Creates a reader object which can parse the given file, returning a sequence of values for each line of the file. This can be used as follows: rdr= csv.reader( open( "file.csv", "rb" ) ). The csvfile can be any iterable object.

csv. writer( csvfile ) → writer

Creates a writer object which can format a sequence of values and write them to a line of the file. This can be used as follows: wtr= csv.writer( open( "file.csv", "wb" ) ). The csvfile can be any object which supports write.

csv. DictReader( csvfile , 〈 fieldnames 〉) → DictReader

Creates a DictReader object which can parse the given file, returning a dictionary of values for each line of the file. The dictionary keys are typically the first line of the file. You can, optionally, provide the field names if they are not the first line of the file. The csvfile can be any iterable object.

csv. DictWriter( csvfile , fieldnames ) → DictWriter

Creates a DictWriter object which can format a dictionary of values and write them to a line of the file. You must provide a sequence of field names which is used to format each individual dictionary entry. The csvfile can be any object which supports write.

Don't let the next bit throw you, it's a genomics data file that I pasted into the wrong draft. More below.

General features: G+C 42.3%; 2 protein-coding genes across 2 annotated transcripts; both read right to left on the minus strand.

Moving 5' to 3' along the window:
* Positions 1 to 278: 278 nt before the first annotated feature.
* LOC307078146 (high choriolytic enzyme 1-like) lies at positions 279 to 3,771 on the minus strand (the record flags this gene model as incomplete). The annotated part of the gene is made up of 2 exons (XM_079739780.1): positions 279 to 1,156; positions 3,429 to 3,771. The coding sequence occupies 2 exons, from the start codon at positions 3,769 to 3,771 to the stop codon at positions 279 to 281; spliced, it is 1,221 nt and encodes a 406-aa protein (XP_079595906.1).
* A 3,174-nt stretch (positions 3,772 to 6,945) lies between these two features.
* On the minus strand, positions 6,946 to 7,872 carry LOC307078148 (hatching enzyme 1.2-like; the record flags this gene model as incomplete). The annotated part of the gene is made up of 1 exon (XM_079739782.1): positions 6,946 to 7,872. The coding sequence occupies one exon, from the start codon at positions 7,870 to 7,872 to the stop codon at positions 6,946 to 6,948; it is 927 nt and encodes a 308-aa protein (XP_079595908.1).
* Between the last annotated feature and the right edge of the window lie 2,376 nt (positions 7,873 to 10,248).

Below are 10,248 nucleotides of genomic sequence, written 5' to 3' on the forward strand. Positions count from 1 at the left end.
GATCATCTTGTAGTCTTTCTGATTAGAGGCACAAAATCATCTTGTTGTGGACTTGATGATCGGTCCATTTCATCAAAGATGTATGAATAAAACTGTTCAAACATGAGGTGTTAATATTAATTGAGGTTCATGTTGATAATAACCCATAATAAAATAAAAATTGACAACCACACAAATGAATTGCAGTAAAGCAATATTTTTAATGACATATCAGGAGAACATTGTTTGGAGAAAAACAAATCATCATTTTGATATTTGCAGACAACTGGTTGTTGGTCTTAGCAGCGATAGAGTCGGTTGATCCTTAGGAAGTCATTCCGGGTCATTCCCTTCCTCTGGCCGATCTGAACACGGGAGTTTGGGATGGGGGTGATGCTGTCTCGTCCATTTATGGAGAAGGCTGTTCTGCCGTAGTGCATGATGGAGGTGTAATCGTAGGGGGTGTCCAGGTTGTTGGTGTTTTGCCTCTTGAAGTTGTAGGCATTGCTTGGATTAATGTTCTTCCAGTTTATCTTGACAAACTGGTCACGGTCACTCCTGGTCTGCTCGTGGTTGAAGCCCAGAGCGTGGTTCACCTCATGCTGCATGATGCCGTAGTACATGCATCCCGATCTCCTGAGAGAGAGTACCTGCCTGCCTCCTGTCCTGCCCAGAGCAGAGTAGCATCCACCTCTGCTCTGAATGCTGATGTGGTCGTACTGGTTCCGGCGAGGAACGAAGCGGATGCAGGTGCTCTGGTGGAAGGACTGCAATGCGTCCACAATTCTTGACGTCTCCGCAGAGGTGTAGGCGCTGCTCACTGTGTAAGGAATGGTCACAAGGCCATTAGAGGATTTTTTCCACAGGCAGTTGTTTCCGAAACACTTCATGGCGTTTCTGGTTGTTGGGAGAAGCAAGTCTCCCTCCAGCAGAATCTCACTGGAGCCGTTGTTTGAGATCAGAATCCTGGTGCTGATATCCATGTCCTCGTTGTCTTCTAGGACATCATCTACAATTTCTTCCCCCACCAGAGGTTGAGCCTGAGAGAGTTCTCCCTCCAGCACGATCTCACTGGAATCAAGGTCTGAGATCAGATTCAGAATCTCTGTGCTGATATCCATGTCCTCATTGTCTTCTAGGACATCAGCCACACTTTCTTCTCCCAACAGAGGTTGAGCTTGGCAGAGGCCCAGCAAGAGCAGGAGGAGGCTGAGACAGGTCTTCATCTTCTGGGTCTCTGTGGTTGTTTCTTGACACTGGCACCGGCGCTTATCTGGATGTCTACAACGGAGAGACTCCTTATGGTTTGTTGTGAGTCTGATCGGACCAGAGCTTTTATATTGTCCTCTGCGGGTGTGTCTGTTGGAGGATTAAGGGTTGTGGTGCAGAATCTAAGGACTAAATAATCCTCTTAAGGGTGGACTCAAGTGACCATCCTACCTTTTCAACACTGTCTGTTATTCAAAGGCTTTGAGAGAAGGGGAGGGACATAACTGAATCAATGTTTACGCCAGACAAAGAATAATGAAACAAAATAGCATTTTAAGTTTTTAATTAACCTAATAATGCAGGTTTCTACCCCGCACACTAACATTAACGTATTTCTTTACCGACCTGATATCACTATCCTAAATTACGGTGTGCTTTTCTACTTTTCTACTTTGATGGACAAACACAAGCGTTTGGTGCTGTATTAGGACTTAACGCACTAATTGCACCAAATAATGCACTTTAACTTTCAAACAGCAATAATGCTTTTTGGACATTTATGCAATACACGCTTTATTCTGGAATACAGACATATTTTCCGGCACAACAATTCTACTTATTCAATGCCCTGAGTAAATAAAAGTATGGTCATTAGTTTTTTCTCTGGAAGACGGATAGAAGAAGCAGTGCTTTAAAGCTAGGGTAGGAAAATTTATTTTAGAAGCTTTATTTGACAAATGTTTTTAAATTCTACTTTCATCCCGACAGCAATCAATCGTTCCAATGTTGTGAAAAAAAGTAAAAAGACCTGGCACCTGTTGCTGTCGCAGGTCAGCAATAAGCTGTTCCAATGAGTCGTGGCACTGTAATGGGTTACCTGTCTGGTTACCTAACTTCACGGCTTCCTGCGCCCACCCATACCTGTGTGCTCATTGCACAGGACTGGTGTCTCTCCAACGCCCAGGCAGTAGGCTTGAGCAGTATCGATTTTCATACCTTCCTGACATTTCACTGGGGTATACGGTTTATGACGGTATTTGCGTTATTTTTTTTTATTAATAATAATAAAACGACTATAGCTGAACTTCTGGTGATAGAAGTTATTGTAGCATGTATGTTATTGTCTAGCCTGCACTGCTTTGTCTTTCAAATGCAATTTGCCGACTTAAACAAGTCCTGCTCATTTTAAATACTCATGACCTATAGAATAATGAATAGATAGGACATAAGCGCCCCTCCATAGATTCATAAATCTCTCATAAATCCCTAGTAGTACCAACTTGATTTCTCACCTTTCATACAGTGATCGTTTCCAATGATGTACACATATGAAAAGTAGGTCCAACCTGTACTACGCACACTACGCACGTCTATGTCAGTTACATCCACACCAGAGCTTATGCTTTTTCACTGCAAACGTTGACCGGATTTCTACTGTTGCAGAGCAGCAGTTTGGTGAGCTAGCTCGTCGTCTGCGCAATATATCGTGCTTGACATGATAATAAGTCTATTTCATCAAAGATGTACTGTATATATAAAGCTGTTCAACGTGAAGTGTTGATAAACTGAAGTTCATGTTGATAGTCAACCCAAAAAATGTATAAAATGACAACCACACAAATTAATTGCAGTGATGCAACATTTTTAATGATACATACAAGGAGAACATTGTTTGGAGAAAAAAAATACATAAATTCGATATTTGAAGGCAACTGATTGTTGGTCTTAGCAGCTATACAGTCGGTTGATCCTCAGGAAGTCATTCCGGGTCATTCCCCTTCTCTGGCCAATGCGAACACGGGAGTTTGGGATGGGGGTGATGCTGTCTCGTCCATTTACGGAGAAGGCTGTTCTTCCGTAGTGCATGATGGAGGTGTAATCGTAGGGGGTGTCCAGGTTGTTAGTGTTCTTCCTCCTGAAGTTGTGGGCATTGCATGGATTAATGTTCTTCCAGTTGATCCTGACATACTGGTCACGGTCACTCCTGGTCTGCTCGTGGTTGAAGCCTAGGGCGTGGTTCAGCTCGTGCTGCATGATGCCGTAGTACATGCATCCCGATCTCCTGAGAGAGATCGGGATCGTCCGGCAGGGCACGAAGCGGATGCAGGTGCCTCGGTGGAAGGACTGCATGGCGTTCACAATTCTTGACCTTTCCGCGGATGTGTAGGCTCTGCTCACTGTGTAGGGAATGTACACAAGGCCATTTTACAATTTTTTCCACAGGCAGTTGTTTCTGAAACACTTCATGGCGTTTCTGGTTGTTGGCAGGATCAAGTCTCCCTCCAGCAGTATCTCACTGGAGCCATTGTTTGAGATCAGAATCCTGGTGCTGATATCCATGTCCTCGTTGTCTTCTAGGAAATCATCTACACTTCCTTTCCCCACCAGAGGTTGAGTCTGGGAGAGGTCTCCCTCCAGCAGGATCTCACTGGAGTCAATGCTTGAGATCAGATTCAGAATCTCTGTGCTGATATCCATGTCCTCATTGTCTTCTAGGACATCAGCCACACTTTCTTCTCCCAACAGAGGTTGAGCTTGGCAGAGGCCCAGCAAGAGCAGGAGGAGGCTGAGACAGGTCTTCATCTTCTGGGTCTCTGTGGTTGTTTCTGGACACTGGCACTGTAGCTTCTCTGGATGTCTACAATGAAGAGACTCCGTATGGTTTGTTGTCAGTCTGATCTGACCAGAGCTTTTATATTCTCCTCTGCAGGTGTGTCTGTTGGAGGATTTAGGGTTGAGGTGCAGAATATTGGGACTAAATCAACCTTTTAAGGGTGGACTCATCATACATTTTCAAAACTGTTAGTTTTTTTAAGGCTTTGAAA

Reader Functions. The following functions within a reader (or DictReader) object will read and parse the CSV file. In these function definitions cr is a csv.reader or csv.DictReader.

cr. (next) → sequence

Reads the next line of the source file, parses it, and returns a sequence (for reader) or dictionary (for DictReader) of the individual column values.

cr. line_numnumber

Returns the line number of the source file.

Writer Functions. The following functions with a writer (or DictWriter) object will format and write a CSV file. In these function definitions cw is a csv.writer or csv.DictWriter.

cw. (writerow row )

Writes the next lines of the destination file from the given sequence (for writer) or dictionary (for DictWriter).

cw. , (writerows rowList )

Writes the next lines of the destination file with each sequence (for writer) or dictionary (for DictWriter) from the list, rowList.

Basic CSV Reading